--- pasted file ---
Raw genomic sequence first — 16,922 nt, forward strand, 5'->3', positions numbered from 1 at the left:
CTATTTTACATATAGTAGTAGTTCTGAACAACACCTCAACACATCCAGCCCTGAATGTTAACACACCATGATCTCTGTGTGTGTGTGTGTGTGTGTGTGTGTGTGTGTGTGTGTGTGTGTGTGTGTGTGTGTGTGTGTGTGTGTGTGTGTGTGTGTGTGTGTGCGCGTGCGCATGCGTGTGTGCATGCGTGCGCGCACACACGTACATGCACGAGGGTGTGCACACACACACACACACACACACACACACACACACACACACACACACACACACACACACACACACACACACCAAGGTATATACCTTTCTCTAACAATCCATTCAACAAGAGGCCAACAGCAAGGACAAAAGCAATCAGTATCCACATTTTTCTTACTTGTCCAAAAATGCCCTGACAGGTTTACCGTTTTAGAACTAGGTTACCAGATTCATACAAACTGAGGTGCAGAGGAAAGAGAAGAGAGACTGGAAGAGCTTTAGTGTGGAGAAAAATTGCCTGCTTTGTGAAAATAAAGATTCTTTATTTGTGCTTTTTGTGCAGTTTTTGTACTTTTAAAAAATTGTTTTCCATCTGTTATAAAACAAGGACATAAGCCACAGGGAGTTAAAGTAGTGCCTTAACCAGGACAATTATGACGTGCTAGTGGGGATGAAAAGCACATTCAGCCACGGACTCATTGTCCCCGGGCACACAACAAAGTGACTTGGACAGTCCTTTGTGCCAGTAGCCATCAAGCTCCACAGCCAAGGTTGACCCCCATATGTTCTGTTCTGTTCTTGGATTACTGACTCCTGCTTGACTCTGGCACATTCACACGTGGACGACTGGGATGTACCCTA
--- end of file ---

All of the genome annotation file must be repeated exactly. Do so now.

Raw genomic sequence first — 16,922 nt, forward strand, 5'->3', positions numbered from 1 at the left:
CTATTTTACATATAGTAGTAGTTCTGAACAACACCTCAACACATCCAGCCCTGAATGTTAACACACCATGATCTCTGTGTGTGTGTGTGTGTGTGTGTGTGTGTGTGTGTGTGTGTGTGTGTGTGTGTGTGTGTGTGTGTGTGTGTGTGTGTGTGTGTGTGTGCGCGTGCGCATGCGTGTGTGCATGCGTGCGCGCACACACGTACATGCACGAGGGTGTGCACACACACACACACACACACACACACACACACACACACACACACACACACACACACACACACACACACACCAAGGTATATACCTTTCTCTAACAATCCATTCAACAAGAGGCCAACAGCAAGGACAAAAGCAATCAGTATCCACATTTTTCTTACTTGTCCAAAAATGCCCTGACAGGTTTACCGTTTTAGAACTAGGTTACCAGATTCATACAAACTGAGGTGCAGAGGAAAGAGAAGAGAGACTGGAAGAGCTTTAGTGTGGAGAAAAATTGCCTGCTTTGTGAAAATAAAGATTCTTTATTTGTGCTTTTTGTGCAGTTTTTGTACTTTTAAAAAATTGTTTTCCATCTGTTATAAAACAAGGACATAAGCCACAGGGAGTTAAAGTAGTGCCTTAACCAGGACAATTATGACGTGCTAGTGGGGATGAAAAGCACATTCAGCCACGGACTCATTGTCCCCGGGCACACAACAAAGTGACTTGGACAGTCCTTTGTGCCAGTAGCCATCAAGCTCCACAGCCAAGGTTGACCCCCATATGTTCTGTTCTGTTCTTGGATTACTGACTCCTGCTTGACTCTGGCACATTCACACGTGGACGACTGGGATGTACCCTA